Just some miscellaneous musings on a partly sunny Sunday. 21 degrees C (69 degrees F).
There has been a lot happening here in springtime Tasmania but all rather disjointed.
Last week I read a blog post by Lisa on https://anzlitlovers.com blog.
She reviewed the non fiction book The Application of Pressure. You can see her review here. I was interested in this book after reading her review. As I had a credit on my Audible.com subscription I thought I’d see if they had it. Sure enough they did so I downloaded it and have listened to it the past few days. I finished it last night. The book is written by Rachel Mead and the audible version is narrated by Caz Prescott who did a pretty good job. However there were times she sounded a lot like Kitty Flannagan with her intonations. (Australians will understand Kitty Flannagan). I found that distracting at times but if you aren’t familiar with her it shouldn’t be a problem.
The Blurb From Affirm Press…
I didn’t enjoy the book as much as Lisa did but overall it turned out to be pretty interesting and I’m glad I read it. It’s just that it gets uncomfortable at times.
First off this book is not for the squeamish. There is a lot of every type of body excrement, horrible smells (yes I think you can smell stuff coming out of this book) and some scary experiences. There is also a variety of quite funny experiences and compassionate experiences. I think the author tried hard to balance things out.
Tash and Joel are two paramedics. The chapters take it turn to feature one of them. I had a harder time with Tash than I did with Joel. I felt Tash was quite jaded and came very close to inappropriate comments about a few clients, especially one with disabilities and older people. A couple of her comments grated on me but in her defence it is a job that not many people could do and I understand some of the black humour. It probably wasn’t the type of audible book to read at night before falling asleep. However as the author’s first book, I thought the topic was interesting and the writing was good. There are parts you can’t put down until you come to the chapter’s end. If you like the subject matter I would recommend it.
Other things happening this week. Well, we are getting a new kitchen. We had a consultant come from a very large hardware store here and design our 1970s kitchen into something that goes into the 2020s. It is very exciting but quite daunting. The components should be here in about 6 weeks, the builder has been hired and it will be all systems go. Other than having to clean out cupboards that haven’t seen the light of day since the late 80s, having 3 cats, a 15 and a half year old terrier and a one year old Jack Russell puppy in the house, it should be a real challenge. The cats are all house cats but if the weather is nice they will be living in their outdoor enclosure for a few days while the kitchen gets gutted.
On top of that I’ve joined a 12 week gym challenge that has me completing two pilates classes and a one hour session with a personal trainer in the gym in the city. A 5 block walk from bus to gym and then gym to bus on a time schedule keeps me pretty focused. But having seen what is going on in nursing homes during this Covid episode I don’t want to end up in one in 15 or 20 years. So staying strong and mobile is my older age priority these days. I couldn’t bear to be separated from my pets if things went downhill. Heartbreaking thoughts like that make me get up and self torture myself! No, it’s not that bad and feel wonderful after each session. End of winter blues have disappeared too.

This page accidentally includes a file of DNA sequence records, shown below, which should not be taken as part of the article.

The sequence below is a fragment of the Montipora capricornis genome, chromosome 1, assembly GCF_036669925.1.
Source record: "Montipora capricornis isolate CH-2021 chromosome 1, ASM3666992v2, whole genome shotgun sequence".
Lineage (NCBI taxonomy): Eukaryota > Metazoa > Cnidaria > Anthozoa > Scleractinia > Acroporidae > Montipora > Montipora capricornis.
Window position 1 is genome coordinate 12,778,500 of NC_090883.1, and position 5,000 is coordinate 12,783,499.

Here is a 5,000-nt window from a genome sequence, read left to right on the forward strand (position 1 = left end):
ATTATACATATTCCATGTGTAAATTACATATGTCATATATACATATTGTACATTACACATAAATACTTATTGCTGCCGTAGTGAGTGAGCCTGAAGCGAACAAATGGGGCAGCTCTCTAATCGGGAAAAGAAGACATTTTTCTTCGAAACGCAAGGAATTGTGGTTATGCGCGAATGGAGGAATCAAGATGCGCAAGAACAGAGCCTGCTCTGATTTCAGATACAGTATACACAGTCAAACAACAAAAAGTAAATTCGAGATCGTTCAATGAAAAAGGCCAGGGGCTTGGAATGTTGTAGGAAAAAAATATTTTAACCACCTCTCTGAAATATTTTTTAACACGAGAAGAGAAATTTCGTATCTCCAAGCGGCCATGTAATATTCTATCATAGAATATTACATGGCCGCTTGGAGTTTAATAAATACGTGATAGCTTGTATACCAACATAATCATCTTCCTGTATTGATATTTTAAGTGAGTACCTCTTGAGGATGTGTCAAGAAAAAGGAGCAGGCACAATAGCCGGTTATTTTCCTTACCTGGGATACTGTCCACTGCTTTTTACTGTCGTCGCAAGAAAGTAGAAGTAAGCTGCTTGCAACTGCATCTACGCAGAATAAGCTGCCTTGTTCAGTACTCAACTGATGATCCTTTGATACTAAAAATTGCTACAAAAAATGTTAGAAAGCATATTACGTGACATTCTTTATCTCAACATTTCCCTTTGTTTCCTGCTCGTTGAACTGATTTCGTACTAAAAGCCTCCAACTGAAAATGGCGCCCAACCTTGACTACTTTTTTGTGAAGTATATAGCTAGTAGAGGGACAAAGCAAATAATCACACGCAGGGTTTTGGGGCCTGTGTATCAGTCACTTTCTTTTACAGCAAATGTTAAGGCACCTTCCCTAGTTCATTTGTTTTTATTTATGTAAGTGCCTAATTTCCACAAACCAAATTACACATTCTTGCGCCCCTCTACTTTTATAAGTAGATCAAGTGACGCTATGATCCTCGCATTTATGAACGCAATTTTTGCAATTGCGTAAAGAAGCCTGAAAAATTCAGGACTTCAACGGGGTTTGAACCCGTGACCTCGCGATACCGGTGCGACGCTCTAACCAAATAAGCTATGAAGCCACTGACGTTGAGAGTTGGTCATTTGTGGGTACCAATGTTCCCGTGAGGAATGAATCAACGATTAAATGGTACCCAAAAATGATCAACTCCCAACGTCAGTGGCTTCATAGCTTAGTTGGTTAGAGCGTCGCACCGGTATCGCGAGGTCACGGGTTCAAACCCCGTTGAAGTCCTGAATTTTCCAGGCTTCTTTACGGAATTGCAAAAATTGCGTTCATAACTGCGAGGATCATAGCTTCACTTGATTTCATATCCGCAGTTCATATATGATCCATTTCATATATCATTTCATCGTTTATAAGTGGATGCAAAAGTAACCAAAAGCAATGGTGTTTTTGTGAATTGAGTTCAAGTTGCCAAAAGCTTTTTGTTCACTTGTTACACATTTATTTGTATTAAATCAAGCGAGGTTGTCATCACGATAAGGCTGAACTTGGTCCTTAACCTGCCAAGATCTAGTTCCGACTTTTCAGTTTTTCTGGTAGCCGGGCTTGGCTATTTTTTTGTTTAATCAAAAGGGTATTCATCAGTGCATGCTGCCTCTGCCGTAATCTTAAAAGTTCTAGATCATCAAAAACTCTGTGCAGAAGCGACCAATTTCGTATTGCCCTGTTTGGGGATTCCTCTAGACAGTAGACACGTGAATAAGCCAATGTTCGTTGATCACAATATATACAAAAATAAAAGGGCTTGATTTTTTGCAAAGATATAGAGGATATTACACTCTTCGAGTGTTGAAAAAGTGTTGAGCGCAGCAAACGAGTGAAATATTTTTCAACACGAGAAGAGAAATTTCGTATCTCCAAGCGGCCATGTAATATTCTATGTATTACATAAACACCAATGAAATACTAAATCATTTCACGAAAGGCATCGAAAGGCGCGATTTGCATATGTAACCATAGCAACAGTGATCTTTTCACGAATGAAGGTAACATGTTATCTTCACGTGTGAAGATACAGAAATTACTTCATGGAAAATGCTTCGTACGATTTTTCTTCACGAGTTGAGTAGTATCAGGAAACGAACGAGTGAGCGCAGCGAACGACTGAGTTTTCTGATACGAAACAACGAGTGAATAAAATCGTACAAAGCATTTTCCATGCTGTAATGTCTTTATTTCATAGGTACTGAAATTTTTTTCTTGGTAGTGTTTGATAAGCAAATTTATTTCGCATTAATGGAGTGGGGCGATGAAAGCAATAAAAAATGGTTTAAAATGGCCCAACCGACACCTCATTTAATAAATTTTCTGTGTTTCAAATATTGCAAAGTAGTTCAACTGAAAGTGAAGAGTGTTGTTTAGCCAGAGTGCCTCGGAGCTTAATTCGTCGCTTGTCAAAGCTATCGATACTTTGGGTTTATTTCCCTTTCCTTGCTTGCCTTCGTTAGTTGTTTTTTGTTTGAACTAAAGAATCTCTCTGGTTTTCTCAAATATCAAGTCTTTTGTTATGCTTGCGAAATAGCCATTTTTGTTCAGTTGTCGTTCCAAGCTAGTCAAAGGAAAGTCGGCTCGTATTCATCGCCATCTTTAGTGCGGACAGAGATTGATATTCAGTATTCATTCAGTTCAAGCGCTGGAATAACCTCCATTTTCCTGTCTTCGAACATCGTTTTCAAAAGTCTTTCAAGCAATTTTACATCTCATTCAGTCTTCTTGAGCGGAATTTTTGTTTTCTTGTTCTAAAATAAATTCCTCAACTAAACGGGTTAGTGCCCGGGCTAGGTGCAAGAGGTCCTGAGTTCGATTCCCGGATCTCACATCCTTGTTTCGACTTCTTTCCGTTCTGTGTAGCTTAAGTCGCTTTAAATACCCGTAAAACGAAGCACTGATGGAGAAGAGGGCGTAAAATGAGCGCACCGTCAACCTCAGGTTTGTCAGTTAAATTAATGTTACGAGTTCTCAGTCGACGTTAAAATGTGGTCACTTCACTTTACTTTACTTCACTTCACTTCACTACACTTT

What else is new? Well I’m dipping into some other books here and there, watching a couple of Netflix series and our photography club and senior’s group is now meeting monthly face to face. Tasmania continues to be in lockdown from Australian mainland and the rest of the world and there is not a single case of Covid in our small island state which is lovely. At least for now.
Last but not least: Today our photography club is having a day out in the Royal Botanical Gardens. I’m hoping the tulips are in bloom. I might share some of my photos in Wayfaring Wednesday if they turn out to my satisfaction.
Books I’m dipping into to and an interesting library book:
The Bedside Baccalaureate edited by David Ruben is one I bought several years ago on a trip to Sydney. It has parts in it of various topics in each section. For example Part I is: American History- General Grant’s Civil War; Economics- Globalization; Art History- The Hudson River School; Physical Sciences- The Astronomical Universe and Classics- Mythis of Ancient Greece and Rome. Each subject is rotated. So day I is General Grant, dat 2 is Economics, etc. There approximately 18 to 20 pages on each topic. If one topic’s overview is interesting enough there is a more extensive bibliography at the back. I’m not rotating the reading. Instead I flip through all the pages of the same topic. I have just finished the chapter on General Grant and enjoyed it very much. Limited to his personality, how he achieved his roles in the Civil War and his important battles.
Another book I’ve started too is one of Penguin’s Little Black Classics. No. 40, The Steel Flea which is written by Russian author Nikolay Leskov. It is short and very funny. Very similar to the Emperor’s New Clothes.
The library book that came in is: The Most Beautiful Walk in the World by John Baxter. It is a literary walk through out Paris. It looks like fun and has some illustrations.
The Most Beautiful Walk in the World: 0%
The Steel Flea: 18%
The Bedside Baccalaureate: 4%
That pretty much finishes up the past week. Hope everyone has an enjoyable Sunday.